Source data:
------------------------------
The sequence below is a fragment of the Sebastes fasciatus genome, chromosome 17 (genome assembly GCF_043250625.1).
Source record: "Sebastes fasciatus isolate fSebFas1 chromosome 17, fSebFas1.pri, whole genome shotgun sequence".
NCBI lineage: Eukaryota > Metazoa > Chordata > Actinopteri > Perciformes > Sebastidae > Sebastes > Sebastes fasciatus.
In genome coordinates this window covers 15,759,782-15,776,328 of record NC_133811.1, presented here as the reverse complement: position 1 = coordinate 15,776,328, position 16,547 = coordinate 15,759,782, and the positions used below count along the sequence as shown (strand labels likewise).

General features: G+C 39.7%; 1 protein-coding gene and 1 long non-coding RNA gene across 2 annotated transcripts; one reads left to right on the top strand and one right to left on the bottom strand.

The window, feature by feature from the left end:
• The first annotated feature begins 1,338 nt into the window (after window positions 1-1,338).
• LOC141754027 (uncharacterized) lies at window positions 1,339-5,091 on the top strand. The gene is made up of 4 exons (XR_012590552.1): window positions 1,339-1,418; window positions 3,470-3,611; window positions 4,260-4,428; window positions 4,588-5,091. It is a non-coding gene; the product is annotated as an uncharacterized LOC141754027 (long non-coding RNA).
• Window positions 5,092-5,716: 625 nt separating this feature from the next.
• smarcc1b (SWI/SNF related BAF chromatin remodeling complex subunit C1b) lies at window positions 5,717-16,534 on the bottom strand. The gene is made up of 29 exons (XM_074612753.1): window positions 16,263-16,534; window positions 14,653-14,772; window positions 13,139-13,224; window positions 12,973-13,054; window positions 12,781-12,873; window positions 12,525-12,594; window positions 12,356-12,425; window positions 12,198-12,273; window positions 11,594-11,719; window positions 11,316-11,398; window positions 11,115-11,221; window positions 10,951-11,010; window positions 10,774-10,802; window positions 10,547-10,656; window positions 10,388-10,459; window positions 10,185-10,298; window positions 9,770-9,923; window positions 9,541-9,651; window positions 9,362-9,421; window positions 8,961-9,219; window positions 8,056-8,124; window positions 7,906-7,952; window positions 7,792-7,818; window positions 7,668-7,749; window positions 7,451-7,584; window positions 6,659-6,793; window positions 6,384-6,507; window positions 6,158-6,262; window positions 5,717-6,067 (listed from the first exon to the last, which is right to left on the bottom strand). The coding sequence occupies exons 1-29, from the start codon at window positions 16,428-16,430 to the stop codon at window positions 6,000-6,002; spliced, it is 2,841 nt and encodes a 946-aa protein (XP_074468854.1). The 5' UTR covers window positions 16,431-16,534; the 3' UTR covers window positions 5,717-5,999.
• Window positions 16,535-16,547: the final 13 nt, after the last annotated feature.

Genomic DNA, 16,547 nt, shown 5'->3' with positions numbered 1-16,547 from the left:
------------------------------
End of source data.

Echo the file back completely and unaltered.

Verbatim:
The sequence below is a fragment of the Sebastes fasciatus genome, chromosome 17 (genome assembly GCF_043250625.1).
Source record: "Sebastes fasciatus isolate fSebFas1 chromosome 17, fSebFas1.pri, whole genome shotgun sequence".
NCBI lineage: Eukaryota > Metazoa > Chordata > Actinopteri > Perciformes > Sebastidae > Sebastes > Sebastes fasciatus.
In genome coordinates this window covers 15,759,782-15,776,328 of record NC_133811.1, presented here as the reverse complement: position 1 = coordinate 15,776,328, position 16,547 = coordinate 15,759,782, and the positions used below count along the sequence as shown (strand labels likewise).

General features: G+C 39.7%; 1 protein-coding gene and 1 long non-coding RNA gene across 2 annotated transcripts; one reads left to right on the top strand and one right to left on the bottom strand.

The window, feature by feature from the left end:
• The first annotated feature begins 1,338 nt into the window (after window positions 1-1,338).
• LOC141754027 (uncharacterized) lies at window positions 1,339-5,091 on the top strand. The gene is made up of 4 exons (XR_012590552.1): window positions 1,339-1,418; window positions 3,470-3,611; window positions 4,260-4,428; window positions 4,588-5,091. It is a non-coding gene; the product is annotated as an uncharacterized LOC141754027 (long non-coding RNA).
• Window positions 5,092-5,716: 625 nt separating this feature from the next.
• smarcc1b (SWI/SNF related BAF chromatin remodeling complex subunit C1b) lies at window positions 5,717-16,534 on the bottom strand. The gene is made up of 29 exons (XM_074612753.1): window positions 16,263-16,534; window positions 14,653-14,772; window positions 13,139-13,224; window positions 12,973-13,054; window positions 12,781-12,873; window positions 12,525-12,594; window positions 12,356-12,425; window positions 12,198-12,273; window positions 11,594-11,719; window positions 11,316-11,398; window positions 11,115-11,221; window positions 10,951-11,010; window positions 10,774-10,802; window positions 10,547-10,656; window positions 10,388-10,459; window positions 10,185-10,298; window positions 9,770-9,923; window positions 9,541-9,651; window positions 9,362-9,421; window positions 8,961-9,219; window positions 8,056-8,124; window positions 7,906-7,952; window positions 7,792-7,818; window positions 7,668-7,749; window positions 7,451-7,584; window positions 6,659-6,793; window positions 6,384-6,507; window positions 6,158-6,262; window positions 5,717-6,067 (listed from the first exon to the last, which is right to left on the bottom strand). The coding sequence occupies exons 1-29, from the start codon at window positions 16,428-16,430 to the stop codon at window positions 6,000-6,002; spliced, it is 2,841 nt and encodes a 946-aa protein (XP_074468854.1). The 5' UTR covers window positions 16,431-16,534; the 3' UTR covers window positions 5,717-5,999.
• Window positions 16,535-16,547: the final 13 nt, after the last annotated feature.

Genomic DNA, 16,547 nt, shown 5'->3' with positions numbered 1-16,547 from the left: